“The ruling to kill Americans and their allies—whether civilians or military—is incumbent upon every Muslim who is able and in whichever country is easiest for him. . . We also call upon Muslim ulema [religious scholars], leaders, youth, and soldiers to attack the American devil and those allies of Satan who have aligned themselves with [America].” 

Sources: David Cook, Understanding Jihad (University of California Press, 2005), pp. 174-175; Assaf Moghadam, The Globalization of Martyrdom (Johns Hopkins University Press, 2008), p. 132.

Islamist terrorism against the West spiked following this declaration.  Al-Qaeda initiated this rise in violence with simultaneous suicide bombings against U.S. embassies in Kenya and Tanzania, killing more than 200 people and injuring 5,000.  Over the next three years, al-Qaeda and allied militants launched operations across Europe, North America, and around the world, culminating on September 11, 2001 in the deadliest terrorist attack in modern history.

Today, the global jihadist movement remains a diverse collection of formal organizations (such as al-Qaeda), autonomous groups, and individuals.  Some participants in this movement are religious fanatics who distort Islamic teachings to justify atrocities, while others are only nominally Muslim with little understanding of Islam’s religious or moral precepts.  The movement may also appeal to disaffected non-Muslim Westerners who convert to Islam pro forma to participate in violence against their own societies.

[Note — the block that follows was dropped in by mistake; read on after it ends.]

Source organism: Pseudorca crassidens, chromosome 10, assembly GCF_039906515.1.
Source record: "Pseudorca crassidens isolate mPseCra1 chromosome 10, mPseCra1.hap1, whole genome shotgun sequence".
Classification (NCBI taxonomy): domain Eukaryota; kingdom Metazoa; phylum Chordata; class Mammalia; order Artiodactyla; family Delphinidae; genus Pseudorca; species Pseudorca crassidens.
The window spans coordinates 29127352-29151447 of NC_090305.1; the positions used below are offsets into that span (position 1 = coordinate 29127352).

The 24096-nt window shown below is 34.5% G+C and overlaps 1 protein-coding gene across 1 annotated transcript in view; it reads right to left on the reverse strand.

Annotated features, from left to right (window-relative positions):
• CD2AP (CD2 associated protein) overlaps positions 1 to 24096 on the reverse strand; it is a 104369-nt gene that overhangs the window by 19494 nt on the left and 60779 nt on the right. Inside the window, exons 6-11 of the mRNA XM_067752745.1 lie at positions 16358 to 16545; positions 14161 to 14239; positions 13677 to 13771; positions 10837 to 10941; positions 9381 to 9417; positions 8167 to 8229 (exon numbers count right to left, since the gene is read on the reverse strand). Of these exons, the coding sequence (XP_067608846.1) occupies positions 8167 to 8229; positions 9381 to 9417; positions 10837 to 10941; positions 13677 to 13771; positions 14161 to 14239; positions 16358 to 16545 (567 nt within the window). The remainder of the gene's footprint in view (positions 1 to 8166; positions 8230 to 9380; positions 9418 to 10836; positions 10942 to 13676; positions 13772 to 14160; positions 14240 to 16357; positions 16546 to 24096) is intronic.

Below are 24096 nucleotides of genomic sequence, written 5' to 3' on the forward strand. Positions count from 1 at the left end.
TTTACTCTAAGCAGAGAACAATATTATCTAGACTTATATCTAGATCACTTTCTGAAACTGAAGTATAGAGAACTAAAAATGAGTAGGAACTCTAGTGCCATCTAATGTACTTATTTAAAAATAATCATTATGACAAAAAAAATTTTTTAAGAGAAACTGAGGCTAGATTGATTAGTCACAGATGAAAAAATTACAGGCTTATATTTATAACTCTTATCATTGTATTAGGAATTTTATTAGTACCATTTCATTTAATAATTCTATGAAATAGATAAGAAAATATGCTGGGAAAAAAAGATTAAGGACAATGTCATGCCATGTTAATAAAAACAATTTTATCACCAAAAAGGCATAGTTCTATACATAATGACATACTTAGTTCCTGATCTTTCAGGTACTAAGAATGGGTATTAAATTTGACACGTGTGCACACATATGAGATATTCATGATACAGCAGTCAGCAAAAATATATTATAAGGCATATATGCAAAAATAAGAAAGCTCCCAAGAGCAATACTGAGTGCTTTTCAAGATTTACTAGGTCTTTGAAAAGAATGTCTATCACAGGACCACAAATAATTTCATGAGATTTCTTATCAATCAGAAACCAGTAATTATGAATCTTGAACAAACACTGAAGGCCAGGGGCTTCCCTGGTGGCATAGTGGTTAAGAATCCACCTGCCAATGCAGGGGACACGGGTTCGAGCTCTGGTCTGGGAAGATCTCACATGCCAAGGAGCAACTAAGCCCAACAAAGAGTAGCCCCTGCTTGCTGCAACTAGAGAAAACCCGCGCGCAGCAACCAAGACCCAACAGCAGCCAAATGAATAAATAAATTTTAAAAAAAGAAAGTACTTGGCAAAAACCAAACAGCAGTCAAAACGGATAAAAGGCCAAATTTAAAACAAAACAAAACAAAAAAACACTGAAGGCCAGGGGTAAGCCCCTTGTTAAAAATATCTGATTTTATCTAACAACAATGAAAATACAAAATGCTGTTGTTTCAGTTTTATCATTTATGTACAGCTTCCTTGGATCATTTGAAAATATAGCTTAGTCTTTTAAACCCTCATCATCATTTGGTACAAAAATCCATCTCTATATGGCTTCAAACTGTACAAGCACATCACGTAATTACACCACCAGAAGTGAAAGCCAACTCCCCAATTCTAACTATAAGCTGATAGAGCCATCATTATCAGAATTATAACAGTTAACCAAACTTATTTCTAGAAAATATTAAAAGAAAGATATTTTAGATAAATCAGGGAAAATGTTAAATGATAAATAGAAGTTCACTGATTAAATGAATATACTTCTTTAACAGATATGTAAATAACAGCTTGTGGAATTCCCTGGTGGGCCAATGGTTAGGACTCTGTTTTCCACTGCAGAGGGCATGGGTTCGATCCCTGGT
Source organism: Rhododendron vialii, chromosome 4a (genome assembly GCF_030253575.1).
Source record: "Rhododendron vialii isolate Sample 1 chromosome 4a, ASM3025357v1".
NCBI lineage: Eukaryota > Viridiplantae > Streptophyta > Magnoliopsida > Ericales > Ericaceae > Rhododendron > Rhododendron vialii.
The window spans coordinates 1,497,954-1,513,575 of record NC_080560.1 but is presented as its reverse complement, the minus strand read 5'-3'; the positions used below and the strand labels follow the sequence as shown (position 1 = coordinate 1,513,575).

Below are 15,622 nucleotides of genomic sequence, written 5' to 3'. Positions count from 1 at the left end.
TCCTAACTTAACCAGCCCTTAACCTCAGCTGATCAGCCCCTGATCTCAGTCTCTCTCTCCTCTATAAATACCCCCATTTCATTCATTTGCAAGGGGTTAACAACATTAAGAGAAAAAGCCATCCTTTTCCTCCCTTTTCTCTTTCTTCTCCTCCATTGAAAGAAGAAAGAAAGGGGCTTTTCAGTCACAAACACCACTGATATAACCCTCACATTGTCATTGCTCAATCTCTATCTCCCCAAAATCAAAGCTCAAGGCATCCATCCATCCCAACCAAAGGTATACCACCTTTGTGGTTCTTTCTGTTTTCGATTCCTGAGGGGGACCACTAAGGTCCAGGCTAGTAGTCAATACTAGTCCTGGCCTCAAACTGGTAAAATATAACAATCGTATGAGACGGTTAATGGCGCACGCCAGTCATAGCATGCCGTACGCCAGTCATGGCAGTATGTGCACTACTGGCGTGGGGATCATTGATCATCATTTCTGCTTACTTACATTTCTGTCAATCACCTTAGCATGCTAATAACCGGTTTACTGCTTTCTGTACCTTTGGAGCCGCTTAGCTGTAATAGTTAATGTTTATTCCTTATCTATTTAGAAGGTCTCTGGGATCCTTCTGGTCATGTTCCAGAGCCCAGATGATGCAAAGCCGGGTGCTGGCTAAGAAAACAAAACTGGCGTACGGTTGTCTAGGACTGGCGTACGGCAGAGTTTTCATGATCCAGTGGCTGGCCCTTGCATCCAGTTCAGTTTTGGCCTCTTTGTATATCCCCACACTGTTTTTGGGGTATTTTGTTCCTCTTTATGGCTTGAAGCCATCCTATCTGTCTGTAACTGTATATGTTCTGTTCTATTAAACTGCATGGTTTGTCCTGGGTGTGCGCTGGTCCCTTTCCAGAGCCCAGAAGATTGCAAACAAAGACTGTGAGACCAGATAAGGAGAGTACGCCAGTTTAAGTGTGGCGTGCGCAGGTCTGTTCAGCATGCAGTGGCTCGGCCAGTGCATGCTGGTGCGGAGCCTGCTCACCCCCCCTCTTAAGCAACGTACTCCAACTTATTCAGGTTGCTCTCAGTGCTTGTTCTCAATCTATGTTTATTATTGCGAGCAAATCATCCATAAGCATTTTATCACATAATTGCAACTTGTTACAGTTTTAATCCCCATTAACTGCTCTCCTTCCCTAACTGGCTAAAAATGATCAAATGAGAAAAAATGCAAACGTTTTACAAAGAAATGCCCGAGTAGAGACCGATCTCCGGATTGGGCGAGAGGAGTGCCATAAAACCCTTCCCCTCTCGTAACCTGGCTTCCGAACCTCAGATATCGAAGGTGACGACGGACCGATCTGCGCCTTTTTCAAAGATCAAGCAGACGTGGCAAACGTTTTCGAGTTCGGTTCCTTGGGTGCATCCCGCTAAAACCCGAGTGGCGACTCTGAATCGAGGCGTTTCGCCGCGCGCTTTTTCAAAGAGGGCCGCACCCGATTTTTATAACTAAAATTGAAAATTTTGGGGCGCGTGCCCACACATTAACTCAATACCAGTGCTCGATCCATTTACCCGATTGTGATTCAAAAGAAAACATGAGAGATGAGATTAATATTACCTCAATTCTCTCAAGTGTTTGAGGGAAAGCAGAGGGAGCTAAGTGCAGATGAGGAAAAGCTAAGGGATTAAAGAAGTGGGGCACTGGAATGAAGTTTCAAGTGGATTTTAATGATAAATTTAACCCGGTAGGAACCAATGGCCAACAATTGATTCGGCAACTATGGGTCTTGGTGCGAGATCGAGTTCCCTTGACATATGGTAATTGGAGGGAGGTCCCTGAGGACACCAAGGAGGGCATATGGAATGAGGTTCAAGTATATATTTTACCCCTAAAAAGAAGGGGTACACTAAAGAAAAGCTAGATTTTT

In May 2011, a U.S. Navy Seal team killed Osama bin Laden during a raid on his compound in Pakistan, where the al-Qaeda leader had been in hiding for several years.  While his death was a major blow to the terrorist organization he led for more than two decades, al-Qaeda remains active.  Osama bin Laden’s deputy, Ayman al-Zawahiri, has assumed leadership of the organization and a core group of al-Qaeda militants still operates in Pakistan and Afghanistan.  Al-Qaeda has also built alliances with militant organizations beyond Afghanistan and Pakistan.  Even though its operational coordination with such groups is severely limited today, al-Qaeda’s ability to retain loose affiliations with terrorist networks abroad—such as al-Qaeda in the Arabian Peninsula, al-Qaeda in Iraq, al-Qaeda in the Islamic Maghreb, and al-Shabaab in Somalia—helps keep the anti-Western transnational outlook of global jihadism alive.

Like all terrorist movements, global jihadism (along with al-Qaeda and other groups that pursue it) will come to an end.  Always a fringe movement (even among militant Islamists), global jihadism has been unable to advance any of its stated goals, such as driving Western influence out of Muslim lands or creating an Islamic caliphate.  Moreover, the ongoing Arab Awakening, by bringing down Arab dictatorships without the help of jihadist violence, may accelerate its demise.  However, despite its waning influence, global jihadism (and the extremists it inspires) remains a threat to America and U.S. allies abroad.